Fundraising can be a tricky business, with many factors influencing the outcome. Avoid these funding myths and make sure you have the information and strategies you need to keep your company thriving.
Myth: Funding is synonomous with success.
Reality: Not every successful company seeks funds and not every company that does becomes successful in the long term. Don’t look for outside dollars because you think it’s impressive or could get you press attention. Funds from VCs or angel investors often come with management strings and pressure to perform. Ask yourself if you need money at all and if you’ve exhausted bootstrapping, loans from banks, friends or family, or even funding through revenue.
Small, local businesses lack access to capital. Banks will place restrictions before giving loans, like asking for collateral, wanting to see years of revenues, or asking for personal covenants. And then venture and angel investors aren’t interested in the low-rate returns hairdressers, restaurants and furniture-makers can offer; they want “high growth.”
That is why small, local businesses generally stay as small, local businesses. But what if small businesses could reach over the top of those market failures to the general public and investors who are willing to suffer the relatively low returns on offer? That might open up options.
Staying up to date in today’s constantly shifting business world is not easy, but being aware of SME trends as they are happening can put small business owners ahead of the curve. Spotcap, the fastest online credit platform, reveals the six most important global trends which entrepreneurs need to follow to stay on the ball with industry challenges.
- The bigger, the better
Big data is not just for big businesses anymore and will have a significant impact on the pace-setters of the small business sector. Entrepreneurs can seek to leverage large amounts of data across multiple delivery channels to uncover patterns in consumer behavior. Analyzing big data can help organizations to change the way they make decisions. According to a survey from IBM, 75 percent of all small business owners are increasing their investments in data analysis tools. These shrewd investors will reap the benefits of news features that allow them to sift easily through masses of valuable data and plan their next move accordingly.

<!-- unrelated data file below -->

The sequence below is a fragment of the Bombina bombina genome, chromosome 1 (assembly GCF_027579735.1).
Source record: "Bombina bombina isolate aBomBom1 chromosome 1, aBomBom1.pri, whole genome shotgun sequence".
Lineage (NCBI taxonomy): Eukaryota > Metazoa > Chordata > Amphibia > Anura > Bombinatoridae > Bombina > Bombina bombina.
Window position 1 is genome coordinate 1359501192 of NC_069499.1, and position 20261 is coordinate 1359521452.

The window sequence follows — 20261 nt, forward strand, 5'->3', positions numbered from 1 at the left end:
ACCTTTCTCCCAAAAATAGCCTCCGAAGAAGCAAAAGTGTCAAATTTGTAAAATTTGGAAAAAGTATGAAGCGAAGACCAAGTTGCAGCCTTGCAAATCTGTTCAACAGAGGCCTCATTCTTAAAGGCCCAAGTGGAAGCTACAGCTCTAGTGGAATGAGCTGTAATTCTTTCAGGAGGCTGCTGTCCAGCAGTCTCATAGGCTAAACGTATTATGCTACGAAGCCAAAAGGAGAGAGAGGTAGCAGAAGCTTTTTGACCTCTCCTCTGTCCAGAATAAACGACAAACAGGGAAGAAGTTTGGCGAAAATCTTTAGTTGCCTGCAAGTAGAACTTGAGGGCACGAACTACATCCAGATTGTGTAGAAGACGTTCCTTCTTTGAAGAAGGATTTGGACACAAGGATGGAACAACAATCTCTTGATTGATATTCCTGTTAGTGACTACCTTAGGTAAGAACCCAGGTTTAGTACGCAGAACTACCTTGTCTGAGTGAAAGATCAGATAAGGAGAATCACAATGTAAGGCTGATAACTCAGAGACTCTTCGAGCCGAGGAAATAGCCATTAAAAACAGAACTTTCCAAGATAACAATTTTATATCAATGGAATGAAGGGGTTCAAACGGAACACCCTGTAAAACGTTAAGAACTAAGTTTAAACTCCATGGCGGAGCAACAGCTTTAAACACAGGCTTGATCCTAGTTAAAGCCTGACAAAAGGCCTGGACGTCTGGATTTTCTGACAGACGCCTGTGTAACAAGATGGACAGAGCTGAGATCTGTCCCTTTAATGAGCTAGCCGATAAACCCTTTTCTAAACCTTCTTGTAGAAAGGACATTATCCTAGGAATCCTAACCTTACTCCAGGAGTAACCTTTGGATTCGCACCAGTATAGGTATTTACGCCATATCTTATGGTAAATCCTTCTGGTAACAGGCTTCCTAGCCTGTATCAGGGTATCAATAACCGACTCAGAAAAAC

Millions of Americans make resolutions to hit the gym, eat more salad and smile frequently. But don’t forget to pay as much attention to your money.
Keeping tabs on your investment portfolio can be just as important when it comes time for retirement.
Here’s CNNMoney’s suggested list of New Year’s resolutions for investors:
1. Find your password and log on! Many investors who have their portfolios in cruise-control mode. While you don’t need to trade daily, it’s important to at least do an annual checkup on your accounts. Log in or call your 401(k) or brokerage account provider and see whether you should make any changes.
At your annual physical, you get your blood pressure checked. The equivalent to that in investing is looking at your asset allocation — how much you have in stocks versus bonds versus cash and commodities.
Is your asset mix still appropriate based on your age and risk tolerance? It could be time to make a change.
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Tagged 401k, bonds, brokerage account, cash, commodities, investment portfolio, investors, New Year resolution for investors, New Year's resolutions, resolutions, stocks
Obtaining funds to start a new business or to expand an existing one can be a challenging and exciting experience. Before lenders and investors can commit to funding, they will want to know there is a high chance that your business will be successful.
Certain areas need to be addressed and prepared such as a coherent and comprehensive business plan that includes marketing strategies, financials, product or service offerings, competitor analysis, and short- and long-term growth strategies.
Entrepreneurs from early stage startups have to pitch to investors to raise financing, and many entrepreneurs are inexperienced or terrible at making the presentation. As a venture capital and angel investor who has heard many pitches, I’ve compiled a list of mistakes and things to avoid if you are an entrepreneur seeking angel or venture financing.
Mistake #1: Sending me your executive summary or business plan unsolicited.
Investors routinely discard or don’t read unsolicited emails. They get hundreds if not thousands of such emails, and they can’t spend the time sifting through them all to find that diamond in the rough. But what they will pay attention to is a referral from someone in their network — a lawyer, an entrepreneur from one of their portfolio companies, or a fellow venture capitalist.